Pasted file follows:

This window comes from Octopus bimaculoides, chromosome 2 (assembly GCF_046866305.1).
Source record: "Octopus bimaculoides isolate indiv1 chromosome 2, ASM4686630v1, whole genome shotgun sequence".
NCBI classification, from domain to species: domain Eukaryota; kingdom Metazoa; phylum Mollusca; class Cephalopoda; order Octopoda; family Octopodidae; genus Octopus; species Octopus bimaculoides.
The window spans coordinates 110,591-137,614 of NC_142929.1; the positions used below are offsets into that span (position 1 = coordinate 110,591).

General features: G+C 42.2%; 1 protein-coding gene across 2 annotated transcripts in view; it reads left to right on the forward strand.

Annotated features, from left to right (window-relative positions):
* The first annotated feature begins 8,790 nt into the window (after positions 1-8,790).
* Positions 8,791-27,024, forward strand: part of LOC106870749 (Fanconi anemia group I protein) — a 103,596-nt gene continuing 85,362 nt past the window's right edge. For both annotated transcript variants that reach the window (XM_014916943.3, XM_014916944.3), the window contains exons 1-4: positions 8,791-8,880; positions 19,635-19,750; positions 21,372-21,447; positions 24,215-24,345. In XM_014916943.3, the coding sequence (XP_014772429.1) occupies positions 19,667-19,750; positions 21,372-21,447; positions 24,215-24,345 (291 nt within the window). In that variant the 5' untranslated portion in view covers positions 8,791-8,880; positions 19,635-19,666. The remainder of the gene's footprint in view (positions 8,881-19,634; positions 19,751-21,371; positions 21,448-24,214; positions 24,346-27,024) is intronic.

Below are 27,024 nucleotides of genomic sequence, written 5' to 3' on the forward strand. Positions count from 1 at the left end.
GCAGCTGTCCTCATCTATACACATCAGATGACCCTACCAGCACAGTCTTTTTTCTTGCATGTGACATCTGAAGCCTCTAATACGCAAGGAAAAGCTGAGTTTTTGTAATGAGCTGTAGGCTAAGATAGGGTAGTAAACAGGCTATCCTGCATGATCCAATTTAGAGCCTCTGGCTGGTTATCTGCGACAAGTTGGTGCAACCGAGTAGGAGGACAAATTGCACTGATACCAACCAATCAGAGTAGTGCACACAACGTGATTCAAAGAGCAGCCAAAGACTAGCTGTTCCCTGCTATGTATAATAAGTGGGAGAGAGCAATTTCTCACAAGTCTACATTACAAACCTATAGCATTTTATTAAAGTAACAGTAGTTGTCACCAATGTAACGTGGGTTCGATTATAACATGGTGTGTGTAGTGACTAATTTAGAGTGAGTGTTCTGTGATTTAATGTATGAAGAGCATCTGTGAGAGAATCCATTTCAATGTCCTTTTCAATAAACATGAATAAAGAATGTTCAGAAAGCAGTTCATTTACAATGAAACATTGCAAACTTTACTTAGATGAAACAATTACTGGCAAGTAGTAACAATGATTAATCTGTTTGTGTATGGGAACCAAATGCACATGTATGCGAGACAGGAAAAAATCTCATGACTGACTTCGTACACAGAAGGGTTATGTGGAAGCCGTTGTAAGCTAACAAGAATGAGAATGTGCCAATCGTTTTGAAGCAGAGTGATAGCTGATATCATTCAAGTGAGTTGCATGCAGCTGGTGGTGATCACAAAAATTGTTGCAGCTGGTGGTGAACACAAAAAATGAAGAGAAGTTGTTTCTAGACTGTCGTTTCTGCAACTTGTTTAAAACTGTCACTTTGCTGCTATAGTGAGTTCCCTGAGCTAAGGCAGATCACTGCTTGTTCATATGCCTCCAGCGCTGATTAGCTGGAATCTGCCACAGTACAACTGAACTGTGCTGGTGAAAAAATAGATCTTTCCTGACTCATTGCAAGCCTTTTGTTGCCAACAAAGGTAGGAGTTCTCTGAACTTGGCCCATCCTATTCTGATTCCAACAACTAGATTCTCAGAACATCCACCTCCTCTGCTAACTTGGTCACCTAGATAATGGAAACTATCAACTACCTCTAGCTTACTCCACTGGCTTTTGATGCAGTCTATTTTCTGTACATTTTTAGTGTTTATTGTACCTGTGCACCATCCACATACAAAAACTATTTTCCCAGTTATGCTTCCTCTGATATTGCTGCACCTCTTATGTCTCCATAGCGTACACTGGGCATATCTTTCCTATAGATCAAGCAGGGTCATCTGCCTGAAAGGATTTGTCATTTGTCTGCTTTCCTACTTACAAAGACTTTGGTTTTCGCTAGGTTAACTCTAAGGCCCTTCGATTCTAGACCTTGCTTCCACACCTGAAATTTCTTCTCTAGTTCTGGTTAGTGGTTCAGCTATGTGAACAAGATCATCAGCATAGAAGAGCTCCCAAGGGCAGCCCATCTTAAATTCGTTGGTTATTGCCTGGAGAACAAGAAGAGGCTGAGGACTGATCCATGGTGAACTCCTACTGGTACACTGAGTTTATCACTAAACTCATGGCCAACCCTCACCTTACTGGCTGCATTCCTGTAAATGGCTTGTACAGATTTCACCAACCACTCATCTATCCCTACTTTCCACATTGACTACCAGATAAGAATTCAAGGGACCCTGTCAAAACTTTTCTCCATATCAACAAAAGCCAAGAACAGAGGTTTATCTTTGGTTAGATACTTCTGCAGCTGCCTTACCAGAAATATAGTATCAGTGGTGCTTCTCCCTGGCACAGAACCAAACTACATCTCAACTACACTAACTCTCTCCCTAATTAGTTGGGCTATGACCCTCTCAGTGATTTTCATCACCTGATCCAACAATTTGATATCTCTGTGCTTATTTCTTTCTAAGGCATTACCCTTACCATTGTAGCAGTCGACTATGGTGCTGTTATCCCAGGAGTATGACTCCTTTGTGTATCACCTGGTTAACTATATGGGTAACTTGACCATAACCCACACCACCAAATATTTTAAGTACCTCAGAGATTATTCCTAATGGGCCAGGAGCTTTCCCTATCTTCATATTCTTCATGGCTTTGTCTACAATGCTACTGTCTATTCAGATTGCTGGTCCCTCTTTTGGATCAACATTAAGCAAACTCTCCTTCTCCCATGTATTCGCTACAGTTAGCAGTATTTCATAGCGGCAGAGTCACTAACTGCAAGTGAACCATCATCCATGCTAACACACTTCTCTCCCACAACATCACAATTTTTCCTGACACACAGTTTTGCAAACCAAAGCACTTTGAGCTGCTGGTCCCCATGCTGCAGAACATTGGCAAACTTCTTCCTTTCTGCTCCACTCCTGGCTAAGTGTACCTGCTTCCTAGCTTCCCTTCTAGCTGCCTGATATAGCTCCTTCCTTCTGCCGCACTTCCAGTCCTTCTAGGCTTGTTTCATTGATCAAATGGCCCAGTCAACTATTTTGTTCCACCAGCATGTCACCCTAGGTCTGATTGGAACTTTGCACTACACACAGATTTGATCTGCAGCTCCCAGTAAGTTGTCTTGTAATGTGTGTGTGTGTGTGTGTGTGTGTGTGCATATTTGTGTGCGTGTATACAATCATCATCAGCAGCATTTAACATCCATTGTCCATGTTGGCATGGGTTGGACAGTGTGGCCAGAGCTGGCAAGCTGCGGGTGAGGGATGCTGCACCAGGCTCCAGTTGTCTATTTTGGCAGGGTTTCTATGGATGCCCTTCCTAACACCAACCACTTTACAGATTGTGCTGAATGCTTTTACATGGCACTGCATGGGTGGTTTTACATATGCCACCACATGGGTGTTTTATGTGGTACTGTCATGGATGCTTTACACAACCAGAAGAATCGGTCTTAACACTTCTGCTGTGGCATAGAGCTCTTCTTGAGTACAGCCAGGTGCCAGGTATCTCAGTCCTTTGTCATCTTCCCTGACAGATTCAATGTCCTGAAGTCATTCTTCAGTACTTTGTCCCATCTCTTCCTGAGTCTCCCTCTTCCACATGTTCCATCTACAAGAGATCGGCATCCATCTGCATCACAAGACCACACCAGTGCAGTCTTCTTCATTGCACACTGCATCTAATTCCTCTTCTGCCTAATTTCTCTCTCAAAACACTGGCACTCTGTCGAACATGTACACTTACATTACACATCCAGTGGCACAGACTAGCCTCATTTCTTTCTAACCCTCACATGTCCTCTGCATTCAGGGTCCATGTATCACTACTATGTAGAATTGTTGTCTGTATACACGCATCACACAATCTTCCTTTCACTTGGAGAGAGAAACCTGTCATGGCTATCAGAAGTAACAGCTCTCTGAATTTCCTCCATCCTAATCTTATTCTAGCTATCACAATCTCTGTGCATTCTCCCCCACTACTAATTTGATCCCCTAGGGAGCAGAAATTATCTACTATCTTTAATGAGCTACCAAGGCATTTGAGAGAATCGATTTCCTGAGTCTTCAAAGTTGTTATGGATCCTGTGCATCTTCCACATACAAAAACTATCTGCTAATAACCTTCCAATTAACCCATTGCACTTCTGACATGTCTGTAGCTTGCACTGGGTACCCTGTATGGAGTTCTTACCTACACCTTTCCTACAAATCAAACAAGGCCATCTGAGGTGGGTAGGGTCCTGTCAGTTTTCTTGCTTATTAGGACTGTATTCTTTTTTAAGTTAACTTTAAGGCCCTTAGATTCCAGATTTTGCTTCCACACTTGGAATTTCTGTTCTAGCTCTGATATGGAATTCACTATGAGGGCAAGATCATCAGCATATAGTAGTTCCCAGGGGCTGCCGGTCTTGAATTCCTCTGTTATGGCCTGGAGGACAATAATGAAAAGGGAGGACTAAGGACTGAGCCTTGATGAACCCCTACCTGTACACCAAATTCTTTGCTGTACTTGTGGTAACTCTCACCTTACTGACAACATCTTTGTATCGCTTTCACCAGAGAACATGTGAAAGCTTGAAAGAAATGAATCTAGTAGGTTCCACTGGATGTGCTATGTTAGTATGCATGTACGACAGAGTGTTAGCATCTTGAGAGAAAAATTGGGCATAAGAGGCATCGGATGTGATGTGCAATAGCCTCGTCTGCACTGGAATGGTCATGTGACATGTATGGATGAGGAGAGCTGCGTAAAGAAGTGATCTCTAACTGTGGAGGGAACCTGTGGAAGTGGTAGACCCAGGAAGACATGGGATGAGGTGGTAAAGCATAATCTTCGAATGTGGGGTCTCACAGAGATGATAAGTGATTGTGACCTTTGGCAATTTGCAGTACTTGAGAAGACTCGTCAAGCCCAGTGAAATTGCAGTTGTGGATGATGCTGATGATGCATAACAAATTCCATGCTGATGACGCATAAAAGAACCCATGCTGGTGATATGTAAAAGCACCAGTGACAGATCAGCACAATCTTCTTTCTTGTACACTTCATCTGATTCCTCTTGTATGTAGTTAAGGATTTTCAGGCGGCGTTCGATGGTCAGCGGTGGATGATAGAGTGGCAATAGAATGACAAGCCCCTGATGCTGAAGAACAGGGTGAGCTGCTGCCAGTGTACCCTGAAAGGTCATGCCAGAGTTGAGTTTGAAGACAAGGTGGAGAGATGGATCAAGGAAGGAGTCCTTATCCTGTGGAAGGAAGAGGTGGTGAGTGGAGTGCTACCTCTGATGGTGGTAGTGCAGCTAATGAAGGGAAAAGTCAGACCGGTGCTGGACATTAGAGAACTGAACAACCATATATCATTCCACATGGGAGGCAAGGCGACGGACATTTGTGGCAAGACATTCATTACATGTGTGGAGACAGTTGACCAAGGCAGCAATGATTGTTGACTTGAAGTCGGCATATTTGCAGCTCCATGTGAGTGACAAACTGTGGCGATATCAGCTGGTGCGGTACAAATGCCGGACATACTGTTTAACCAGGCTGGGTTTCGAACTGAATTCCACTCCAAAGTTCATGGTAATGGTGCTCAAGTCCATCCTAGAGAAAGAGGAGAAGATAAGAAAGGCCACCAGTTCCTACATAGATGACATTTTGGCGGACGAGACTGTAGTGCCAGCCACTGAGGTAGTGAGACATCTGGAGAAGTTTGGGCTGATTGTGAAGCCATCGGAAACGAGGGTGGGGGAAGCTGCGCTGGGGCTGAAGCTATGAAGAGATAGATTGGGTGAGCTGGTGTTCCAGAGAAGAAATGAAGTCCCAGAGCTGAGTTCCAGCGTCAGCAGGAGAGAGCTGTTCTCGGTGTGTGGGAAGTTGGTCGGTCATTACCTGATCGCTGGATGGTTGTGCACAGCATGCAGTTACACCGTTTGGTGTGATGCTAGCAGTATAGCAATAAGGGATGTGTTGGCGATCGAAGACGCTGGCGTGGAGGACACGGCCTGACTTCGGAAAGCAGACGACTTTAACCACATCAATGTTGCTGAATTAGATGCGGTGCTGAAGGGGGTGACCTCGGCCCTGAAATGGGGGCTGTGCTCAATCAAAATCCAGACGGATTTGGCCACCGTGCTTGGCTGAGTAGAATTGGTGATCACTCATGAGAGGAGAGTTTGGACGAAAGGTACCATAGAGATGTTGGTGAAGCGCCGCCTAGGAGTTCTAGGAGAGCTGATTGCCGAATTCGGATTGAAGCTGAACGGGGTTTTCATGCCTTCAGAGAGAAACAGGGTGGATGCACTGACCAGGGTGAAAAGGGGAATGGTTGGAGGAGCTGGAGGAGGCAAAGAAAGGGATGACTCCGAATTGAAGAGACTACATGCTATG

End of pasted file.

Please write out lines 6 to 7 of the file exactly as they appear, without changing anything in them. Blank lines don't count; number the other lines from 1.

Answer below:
Annotated features, from left to right (window-relative positions):
* The first annotated feature begins 8,790 nt into the window (after positions 1-8,790).